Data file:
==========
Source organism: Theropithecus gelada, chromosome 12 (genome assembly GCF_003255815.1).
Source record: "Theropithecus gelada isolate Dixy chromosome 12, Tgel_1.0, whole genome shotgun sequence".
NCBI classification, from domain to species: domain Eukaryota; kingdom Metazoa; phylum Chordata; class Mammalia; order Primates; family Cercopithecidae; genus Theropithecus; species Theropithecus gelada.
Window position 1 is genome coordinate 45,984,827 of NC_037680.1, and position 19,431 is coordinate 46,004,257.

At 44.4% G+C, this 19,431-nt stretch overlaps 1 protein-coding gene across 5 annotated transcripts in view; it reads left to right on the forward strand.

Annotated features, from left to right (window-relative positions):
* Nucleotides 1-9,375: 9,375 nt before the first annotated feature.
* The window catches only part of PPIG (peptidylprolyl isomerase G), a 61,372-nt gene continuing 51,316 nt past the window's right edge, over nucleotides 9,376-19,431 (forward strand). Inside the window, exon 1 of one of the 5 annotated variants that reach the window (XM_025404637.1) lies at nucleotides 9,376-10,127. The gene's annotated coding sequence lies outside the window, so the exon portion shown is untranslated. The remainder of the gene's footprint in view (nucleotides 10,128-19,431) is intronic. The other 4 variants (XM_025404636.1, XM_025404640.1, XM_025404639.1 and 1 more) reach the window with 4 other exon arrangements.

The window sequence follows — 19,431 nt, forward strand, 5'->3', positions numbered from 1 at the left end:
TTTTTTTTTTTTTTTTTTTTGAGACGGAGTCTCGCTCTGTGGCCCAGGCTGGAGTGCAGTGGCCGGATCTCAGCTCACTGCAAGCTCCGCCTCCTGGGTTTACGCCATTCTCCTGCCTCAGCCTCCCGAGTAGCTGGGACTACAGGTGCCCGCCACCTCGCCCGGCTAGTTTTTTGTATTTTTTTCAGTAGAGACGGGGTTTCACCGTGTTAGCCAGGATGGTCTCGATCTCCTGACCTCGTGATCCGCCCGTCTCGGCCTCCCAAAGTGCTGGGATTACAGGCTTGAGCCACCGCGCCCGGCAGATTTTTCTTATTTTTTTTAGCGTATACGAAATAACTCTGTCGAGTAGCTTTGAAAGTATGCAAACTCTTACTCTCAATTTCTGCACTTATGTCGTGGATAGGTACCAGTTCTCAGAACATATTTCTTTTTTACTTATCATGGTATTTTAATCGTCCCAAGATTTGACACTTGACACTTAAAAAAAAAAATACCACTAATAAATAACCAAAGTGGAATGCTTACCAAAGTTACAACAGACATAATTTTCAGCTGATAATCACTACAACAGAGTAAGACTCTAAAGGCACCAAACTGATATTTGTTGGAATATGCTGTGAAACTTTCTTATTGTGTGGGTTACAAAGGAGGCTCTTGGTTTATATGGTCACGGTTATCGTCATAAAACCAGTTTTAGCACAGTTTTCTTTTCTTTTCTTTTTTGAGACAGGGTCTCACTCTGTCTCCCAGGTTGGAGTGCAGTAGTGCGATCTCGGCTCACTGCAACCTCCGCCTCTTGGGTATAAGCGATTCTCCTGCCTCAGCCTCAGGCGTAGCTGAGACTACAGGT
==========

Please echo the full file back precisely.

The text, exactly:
Source organism: Theropithecus gelada, chromosome 12 (genome assembly GCF_003255815.1).
Source record: "Theropithecus gelada isolate Dixy chromosome 12, Tgel_1.0, whole genome shotgun sequence".
NCBI classification, from domain to species: domain Eukaryota; kingdom Metazoa; phylum Chordata; class Mammalia; order Primates; family Cercopithecidae; genus Theropithecus; species Theropithecus gelada.
Window position 1 is genome coordinate 45,984,827 of NC_037680.1, and position 19,431 is coordinate 46,004,257.

At 44.4% G+C, this 19,431-nt stretch overlaps 1 protein-coding gene across 5 annotated transcripts in view; it reads left to right on the forward strand.

Annotated features, from left to right (window-relative positions):
* Nucleotides 1-9,375: 9,375 nt before the first annotated feature.
* The window catches only part of PPIG (peptidylprolyl isomerase G), a 61,372-nt gene continuing 51,316 nt past the window's right edge, over nucleotides 9,376-19,431 (forward strand). Inside the window, exon 1 of one of the 5 annotated variants that reach the window (XM_025404637.1) lies at nucleotides 9,376-10,127. The gene's annotated coding sequence lies outside the window, so the exon portion shown is untranslated. The remainder of the gene's footprint in view (nucleotides 10,128-19,431) is intronic. The other 4 variants (XM_025404636.1, XM_025404640.1, XM_025404639.1 and 1 more) reach the window with 4 other exon arrangements.

The window sequence follows — 19,431 nt, forward strand, 5'->3', positions numbered from 1 at the left end:
TTTTTTTTTTTTTTTTTTTTGAGACGGAGTCTCGCTCTGTGGCCCAGGCTGGAGTGCAGTGGCCGGATCTCAGCTCACTGCAAGCTCCGCCTCCTGGGTTTACGCCATTCTCCTGCCTCAGCCTCCCGAGTAGCTGGGACTACAGGTGCCCGCCACCTCGCCCGGCTAGTTTTTTGTATTTTTTTCAGTAGAGACGGGGTTTCACCGTGTTAGCCAGGATGGTCTCGATCTCCTGACCTCGTGATCCGCCCGTCTCGGCCTCCCAAAGTGCTGGGATTACAGGCTTGAGCCACCGCGCCCGGCAGATTTTTCTTATTTTTTTTAGCGTATACGAAATAACTCTGTCGAGTAGCTTTGAAAGTATGCAAACTCTTACTCTCAATTTCTGCACTTATGTCGTGGATAGGTACCAGTTCTCAGAACATATTTCTTTTTTACTTATCATGGTATTTTAATCGTCCCAAGATTTGACACTTGACACTTAAAAAAAAAAATACCACTAATAAATAACCAAAGTGGAATGCTTACCAAAGTTACAACAGACATAATTTTCAGCTGATAATCACTACAACAGAGTAAGACTCTAAAGGCACCAAACTGATATTTGTTGGAATATGCTGTGAAACTTTCTTATTGTGTGGGTTACAAAGGAGGCTCTTGGTTTATATGGTCACGGTTATCGTCATAAAACCAGTTTTAGCACAGTTTTCTTTTCTTTTCTTTTTTGAGACAGGGTCTCACTCTGTCTCCCAGGTTGGAGTGCAGTAGTGCGATCTCGGCTCACTGCAACCTCCGCCTCTTGGGTATAAGCGATTCTCCTGCCTCAGCCTCAGGCGTAGCTGAGACTACAGGT